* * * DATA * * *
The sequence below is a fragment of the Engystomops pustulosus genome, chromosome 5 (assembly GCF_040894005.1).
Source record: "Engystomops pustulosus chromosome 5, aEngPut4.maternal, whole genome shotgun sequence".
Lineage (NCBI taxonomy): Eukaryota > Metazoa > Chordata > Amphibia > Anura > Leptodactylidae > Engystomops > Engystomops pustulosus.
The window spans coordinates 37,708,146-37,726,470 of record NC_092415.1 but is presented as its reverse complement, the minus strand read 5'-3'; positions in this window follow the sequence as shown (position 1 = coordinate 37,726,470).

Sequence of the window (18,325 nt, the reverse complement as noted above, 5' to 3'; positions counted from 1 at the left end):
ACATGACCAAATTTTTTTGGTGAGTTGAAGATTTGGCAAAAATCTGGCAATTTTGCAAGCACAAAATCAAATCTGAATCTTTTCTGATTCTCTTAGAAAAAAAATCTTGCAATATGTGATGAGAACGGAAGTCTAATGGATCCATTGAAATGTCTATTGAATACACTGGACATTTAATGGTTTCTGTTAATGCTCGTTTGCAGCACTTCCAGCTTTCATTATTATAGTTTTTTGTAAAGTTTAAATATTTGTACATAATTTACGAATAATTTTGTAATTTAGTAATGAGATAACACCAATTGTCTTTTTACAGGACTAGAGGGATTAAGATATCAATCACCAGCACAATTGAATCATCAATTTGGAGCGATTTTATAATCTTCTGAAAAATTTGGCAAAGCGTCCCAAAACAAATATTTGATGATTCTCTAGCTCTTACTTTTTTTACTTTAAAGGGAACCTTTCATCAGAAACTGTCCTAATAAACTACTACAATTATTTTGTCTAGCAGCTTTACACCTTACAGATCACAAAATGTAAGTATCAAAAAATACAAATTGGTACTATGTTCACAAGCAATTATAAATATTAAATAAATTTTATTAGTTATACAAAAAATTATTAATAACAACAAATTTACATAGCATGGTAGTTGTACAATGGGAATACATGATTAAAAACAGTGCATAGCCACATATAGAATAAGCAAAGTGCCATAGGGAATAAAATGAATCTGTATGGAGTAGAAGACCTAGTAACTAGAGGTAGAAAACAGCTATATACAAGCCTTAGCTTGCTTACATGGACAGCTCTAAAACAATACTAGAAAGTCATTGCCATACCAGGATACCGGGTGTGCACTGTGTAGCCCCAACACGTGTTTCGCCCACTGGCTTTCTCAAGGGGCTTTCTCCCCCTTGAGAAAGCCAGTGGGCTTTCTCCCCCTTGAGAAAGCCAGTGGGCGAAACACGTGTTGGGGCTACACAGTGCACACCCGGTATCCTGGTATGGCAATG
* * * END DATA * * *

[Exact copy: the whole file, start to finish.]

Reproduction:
The sequence below is a fragment of the Engystomops pustulosus genome, chromosome 5 (assembly GCF_040894005.1).
Source record: "Engystomops pustulosus chromosome 5, aEngPut4.maternal, whole genome shotgun sequence".
Lineage (NCBI taxonomy): Eukaryota > Metazoa > Chordata > Amphibia > Anura > Leptodactylidae > Engystomops > Engystomops pustulosus.
The window spans coordinates 37,708,146-37,726,470 of record NC_092415.1 but is presented as its reverse complement, the minus strand read 5'-3'; positions in this window follow the sequence as shown (position 1 = coordinate 37,726,470).

Sequence of the window (18,325 nt, the reverse complement as noted above, 5' to 3'; positions counted from 1 at the left end):
ACATGACCAAATTTTTTTGGTGAGTTGAAGATTTGGCAAAAATCTGGCAATTTTGCAAGCACAAAATCAAATCTGAATCTTTTCTGATTCTCTTAGAAAAAAAATCTTGCAATATGTGATGAGAACGGAAGTCTAATGGATCCATTGAAATGTCTATTGAATACACTGGACATTTAATGGTTTCTGTTAATGCTCGTTTGCAGCACTTCCAGCTTTCATTATTATAGTTTTTTGTAAAGTTTAAATATTTGTACATAATTTACGAATAATTTTGTAATTTAGTAATGAGATAACACCAATTGTCTTTTTACAGGACTAGAGGGATTAAGATATCAATCACCAGCACAATTGAATCATCAATTTGGAGCGATTTTATAATCTTCTGAAAAATTTGGCAAAGCGTCCCAAAACAAATATTTGATGATTCTCTAGCTCTTACTTTTTTTACTTTAAAGGGAACCTTTCATCAGAAACTGTCCTAATAAACTACTACAATTATTTTGTCTAGCAGCTTTACACCTTACAGATCACAAAATGTAAGTATCAAAAAATACAAATTGGTACTATGTTCACAAGCAATTATAAATATTAAATAAATTTTATTAGTTATACAAAAAATTATTAATAACAACAAATTTACATAGCATGGTAGTTGTACAATGGGAATACATGATTAAAAACAGTGCATAGCCACATATAGAATAAGCAAAGTGCCATAGGGAATAAAATGAATCTGTATGGAGTAGAAGACCTAGTAACTAGAGGTAGAAAACAGCTATATACAAGCCTTAGCTTGCTTACATGGACAGCTCTAAAACAATACTAGAAAGTCATTGCCATACCAGGATACCGGGTGTGCACTGTGTAGCCCCAACACGTGTTTCGCCCACTGGCTTTCTCAAGGGGCTTTCTCCCCCTTGAGAAAGCCAGTGGGCTTTCTCCCCCTTGAGAAAGCCAGTGGGCGAAACACGTGTTGGGGCTACACAGTGCACACCCGGTATCCTGGTATGGCAATG